OBJECTIVE: We examined diabetes outpatient management during the first 2 years of the Coronavirus Disease 2019 pandemic in an endocrinology practice with a focus on health care disparities in outcomes. METHODS: We conducted a retrospective cohort study examining adults with diabetes during 3 time periods: T1 (March 2019-February 2020), T2 (March 2020-February 2021), and T3 (March 2021-February 2022). Clinical outcomes included body mass index (BMI), systolic blood pressure (SBP), Hemoglobin A1c (HgbA1c), low-density lipoprotein cholesterol (LDL), and urine albumin:creatinine ratio. Appointment types (virtual vs in-person) were also collected. RESULTS: Frequencies of HgbA1c, BMI, and SBP measurements reduced by 36.0%, 46.3%, and 48.5% in T2, respectively, and remaining 8.7% (HgbA1c), 13.4% (BMI), and 15.2% (SBP) lower at the end of the study period (P < .001) compared to prepandemic levels. However, the average HgbA1c and LDL slightly improved. Clinic appointments per patient increased during the pandemic, fueled by telehealth utilization. Women had fewer in-person visits during T2, those older than 65 had better HgbA1c, and the most socioeconomically deprived group had the worst HgbA1c during every time period. In addition, black patients had worse HgbA1c, LDL, and SBP values throughout the study, which did not worsen over the pandemic. CONCLUSION: While the frequency of health measurements had not fully recovered 2 years into the pandemic, this did not translate to worse diabetes management or a widening of pre-existing disparities. Our study emphasizes the role of equitable health care in minimizing inequalities in diabetes, particularly during times of crisis.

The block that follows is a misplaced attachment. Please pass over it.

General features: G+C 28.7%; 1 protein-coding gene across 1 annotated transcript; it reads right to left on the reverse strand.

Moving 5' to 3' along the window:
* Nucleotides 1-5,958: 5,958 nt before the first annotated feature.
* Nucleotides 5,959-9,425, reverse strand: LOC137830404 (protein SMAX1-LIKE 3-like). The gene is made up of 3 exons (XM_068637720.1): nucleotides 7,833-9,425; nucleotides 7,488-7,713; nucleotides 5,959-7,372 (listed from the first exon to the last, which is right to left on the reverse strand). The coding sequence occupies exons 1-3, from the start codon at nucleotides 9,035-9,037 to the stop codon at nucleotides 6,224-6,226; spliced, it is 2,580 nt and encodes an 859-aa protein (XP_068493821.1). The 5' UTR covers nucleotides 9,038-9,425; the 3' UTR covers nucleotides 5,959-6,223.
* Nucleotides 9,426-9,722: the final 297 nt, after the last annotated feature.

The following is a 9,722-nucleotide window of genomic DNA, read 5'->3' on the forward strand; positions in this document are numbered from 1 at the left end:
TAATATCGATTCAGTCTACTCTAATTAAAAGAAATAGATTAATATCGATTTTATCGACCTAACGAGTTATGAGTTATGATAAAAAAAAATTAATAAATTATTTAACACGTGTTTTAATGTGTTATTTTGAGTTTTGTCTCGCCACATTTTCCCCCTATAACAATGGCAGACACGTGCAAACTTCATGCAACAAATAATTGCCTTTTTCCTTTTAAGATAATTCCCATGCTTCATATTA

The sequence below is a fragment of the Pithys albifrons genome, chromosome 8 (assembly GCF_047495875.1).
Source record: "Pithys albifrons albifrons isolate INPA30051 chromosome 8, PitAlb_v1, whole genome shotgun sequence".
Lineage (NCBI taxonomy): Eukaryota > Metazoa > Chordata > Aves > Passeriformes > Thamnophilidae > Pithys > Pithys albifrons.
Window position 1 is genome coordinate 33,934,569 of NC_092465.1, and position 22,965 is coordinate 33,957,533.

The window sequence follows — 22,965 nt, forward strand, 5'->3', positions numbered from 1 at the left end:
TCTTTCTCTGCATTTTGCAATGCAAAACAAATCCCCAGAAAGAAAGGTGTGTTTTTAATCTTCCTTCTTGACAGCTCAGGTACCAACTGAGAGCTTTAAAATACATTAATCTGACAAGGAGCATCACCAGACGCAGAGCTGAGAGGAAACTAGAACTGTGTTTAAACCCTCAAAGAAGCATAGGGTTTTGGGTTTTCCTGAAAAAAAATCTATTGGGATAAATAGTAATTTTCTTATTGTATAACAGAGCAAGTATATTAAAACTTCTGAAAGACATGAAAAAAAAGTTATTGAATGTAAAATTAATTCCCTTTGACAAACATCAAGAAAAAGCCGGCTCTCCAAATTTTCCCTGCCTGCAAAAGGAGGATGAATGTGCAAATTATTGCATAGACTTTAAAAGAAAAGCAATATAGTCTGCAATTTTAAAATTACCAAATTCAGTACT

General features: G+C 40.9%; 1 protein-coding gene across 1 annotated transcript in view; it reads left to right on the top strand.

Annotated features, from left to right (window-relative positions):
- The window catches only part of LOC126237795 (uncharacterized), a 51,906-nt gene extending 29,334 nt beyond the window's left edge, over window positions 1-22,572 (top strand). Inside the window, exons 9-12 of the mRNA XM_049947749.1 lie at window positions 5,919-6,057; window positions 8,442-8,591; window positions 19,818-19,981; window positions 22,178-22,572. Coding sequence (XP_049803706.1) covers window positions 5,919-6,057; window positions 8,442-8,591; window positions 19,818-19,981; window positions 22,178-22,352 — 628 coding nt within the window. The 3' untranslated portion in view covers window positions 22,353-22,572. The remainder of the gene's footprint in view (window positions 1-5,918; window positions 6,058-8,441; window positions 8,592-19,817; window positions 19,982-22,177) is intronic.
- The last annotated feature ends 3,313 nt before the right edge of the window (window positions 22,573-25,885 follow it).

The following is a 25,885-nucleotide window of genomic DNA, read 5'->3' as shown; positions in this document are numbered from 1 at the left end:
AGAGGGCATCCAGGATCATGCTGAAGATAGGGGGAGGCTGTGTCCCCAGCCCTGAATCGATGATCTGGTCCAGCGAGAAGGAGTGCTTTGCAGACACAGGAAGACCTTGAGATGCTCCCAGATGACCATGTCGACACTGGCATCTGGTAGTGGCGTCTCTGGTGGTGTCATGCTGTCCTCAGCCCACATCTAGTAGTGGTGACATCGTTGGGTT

Subject(s)
COVID-19 , Diabetes Mellitus , Telemedicine , Adult , Humans , Female , Retrospective Studies , Outpatients , Healthcare Disparities , Pandemics , COVID-19/epidemiology , Glycated Hemoglobin
11.
J Natl Med Assoc ; 115(2S): S46-S53, 2023 May.
Article in English | MEDLINE | ID: covidwho-20235075

ABSTRACT